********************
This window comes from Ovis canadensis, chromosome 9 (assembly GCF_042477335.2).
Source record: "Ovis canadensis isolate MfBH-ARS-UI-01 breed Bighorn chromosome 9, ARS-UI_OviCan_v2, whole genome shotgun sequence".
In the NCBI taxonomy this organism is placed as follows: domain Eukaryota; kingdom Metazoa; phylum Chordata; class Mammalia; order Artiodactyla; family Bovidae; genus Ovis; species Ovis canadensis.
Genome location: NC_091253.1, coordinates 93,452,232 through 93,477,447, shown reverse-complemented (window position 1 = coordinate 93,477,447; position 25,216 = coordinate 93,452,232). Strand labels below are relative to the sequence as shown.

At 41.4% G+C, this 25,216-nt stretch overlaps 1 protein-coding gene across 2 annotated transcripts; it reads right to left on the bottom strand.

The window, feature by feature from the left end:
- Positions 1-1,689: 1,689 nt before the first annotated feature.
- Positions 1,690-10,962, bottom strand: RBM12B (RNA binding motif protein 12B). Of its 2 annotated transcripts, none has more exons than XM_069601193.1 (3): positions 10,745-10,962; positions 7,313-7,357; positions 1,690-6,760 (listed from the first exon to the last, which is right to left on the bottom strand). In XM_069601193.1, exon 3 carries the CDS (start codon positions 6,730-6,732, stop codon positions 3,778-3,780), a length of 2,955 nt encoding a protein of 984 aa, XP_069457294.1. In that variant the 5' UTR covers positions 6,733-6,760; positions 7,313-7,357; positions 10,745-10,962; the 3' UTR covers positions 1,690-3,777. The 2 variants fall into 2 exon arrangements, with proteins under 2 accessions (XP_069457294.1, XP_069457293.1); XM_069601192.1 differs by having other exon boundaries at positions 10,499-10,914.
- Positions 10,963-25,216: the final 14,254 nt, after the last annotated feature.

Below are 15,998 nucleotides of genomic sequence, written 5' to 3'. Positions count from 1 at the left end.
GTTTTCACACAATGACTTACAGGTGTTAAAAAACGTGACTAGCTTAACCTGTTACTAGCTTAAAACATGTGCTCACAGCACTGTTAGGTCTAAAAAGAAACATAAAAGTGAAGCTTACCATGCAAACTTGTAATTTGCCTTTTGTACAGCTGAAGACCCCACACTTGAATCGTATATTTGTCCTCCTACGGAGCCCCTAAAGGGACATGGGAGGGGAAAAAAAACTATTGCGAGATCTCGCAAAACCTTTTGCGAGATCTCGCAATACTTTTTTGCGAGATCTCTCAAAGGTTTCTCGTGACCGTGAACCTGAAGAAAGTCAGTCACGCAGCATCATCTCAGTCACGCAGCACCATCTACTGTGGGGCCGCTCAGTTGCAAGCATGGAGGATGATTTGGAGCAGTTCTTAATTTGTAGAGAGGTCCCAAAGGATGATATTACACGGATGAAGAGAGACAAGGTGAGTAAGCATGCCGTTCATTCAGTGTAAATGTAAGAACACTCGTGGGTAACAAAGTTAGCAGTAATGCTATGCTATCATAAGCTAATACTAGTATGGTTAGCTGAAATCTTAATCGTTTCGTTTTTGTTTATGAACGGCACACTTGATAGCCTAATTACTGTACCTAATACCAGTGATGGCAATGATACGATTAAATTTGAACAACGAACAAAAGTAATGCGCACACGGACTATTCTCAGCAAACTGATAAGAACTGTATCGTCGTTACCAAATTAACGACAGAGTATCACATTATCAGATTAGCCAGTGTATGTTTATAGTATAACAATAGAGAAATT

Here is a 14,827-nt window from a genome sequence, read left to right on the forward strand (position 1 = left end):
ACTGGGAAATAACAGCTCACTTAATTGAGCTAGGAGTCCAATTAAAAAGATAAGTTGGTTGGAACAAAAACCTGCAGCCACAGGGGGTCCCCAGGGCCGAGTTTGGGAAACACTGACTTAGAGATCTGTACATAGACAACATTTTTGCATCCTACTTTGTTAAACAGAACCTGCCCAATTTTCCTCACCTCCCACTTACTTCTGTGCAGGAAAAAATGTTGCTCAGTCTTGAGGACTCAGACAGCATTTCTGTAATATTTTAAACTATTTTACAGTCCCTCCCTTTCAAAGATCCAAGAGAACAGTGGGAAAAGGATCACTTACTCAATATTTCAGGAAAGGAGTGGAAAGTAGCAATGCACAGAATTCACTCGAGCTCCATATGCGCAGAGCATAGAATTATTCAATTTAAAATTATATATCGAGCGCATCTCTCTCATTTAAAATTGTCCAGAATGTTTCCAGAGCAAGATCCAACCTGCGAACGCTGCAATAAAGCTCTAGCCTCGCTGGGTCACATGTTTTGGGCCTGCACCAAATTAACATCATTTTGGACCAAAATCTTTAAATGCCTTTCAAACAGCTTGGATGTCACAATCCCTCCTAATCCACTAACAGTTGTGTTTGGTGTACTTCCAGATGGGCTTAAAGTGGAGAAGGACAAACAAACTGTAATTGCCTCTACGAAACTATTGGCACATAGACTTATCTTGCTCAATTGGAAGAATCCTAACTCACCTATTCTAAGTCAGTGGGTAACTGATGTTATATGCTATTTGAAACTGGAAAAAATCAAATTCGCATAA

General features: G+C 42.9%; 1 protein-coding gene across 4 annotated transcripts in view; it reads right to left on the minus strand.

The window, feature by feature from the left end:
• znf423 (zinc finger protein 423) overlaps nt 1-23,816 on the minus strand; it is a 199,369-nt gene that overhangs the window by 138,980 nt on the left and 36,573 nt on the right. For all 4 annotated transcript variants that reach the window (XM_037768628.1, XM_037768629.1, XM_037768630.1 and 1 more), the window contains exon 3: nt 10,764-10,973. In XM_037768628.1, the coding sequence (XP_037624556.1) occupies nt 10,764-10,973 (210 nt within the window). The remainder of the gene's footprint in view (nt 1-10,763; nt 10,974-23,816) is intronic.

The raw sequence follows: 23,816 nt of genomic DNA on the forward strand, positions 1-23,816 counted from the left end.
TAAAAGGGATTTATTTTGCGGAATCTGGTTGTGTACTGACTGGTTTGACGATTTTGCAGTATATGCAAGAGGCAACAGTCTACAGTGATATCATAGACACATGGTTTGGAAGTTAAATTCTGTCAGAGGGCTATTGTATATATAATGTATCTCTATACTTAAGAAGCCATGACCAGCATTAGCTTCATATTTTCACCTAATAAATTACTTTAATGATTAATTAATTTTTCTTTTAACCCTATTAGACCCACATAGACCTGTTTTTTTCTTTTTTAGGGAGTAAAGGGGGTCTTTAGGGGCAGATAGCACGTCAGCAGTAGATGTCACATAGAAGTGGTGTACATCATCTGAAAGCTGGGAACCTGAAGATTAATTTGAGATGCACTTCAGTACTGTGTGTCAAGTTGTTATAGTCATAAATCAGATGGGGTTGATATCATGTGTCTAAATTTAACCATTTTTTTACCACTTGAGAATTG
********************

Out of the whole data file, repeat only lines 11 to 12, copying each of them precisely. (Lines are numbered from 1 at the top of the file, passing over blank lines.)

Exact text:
GTTTTCACACAATGACTTACAGGTGTTAAAAAACGTGACTAGCTTAACCTGTTACTAGCTTAAAACATGTGCTCACAGCACTGTTAGGTCTAAAAAGAAACATAAAAGTGAAGCTTACCATGCAAACTTGTAATTTGCCTTTTGTACAGCTGAAGACCCCACACTTGAATCGTATATTTGTCCTCCTACGGAGCCCCTAAAGGGACATGGGAGGGGAAAAAAAACTATTGCGAGATCTCGCAAAACCTTTTGCGAGATCTCGCAATACTTTTTTGCGAGATCTCTCAAAGGTTTCTCGTGACCGTGAACCTGAAGAAAGTCAGTCACGCAGCATCATCTCAGTCACGCAGCACCATCTACTGTGGGGCCGCTCAGTTGCAAGCATGGAGGATGATTTGGAGCAGTTCTTAATTTGTAGAGAGGTCCCAAAGGATGATATTACACGGATGAAGAGAGACAAGGTGAGTAAGCATGCCGTTCATTCAGTGTAAATGTAAGAACACTCGTGGGTAACAAAGTTAGCAGTAATGCTATGCTATCATAAGCTAATACTAGTATGGTTAGCTGAAATCTTAATCGTTTCGTTTTTGTTTATGAACGGCACACTTGATAGCCTAATTACTGTACCTAATACCAGTGATGGCAATGATACGATTAAATTTGAACAACGAACAAAAGTAATGCGCACACGGACTATTCTCAGCAAACTGATAAGAACTGTATCGTCGTTACCAAATTAACGACAGAGTATCACATTATCAGATTAGCCAGTGTATGTTTATAGTATAACAATAGAGAAATT

Here is a 14,827-nt window from a genome sequence, read left to right on the forward strand (position 1 = left end):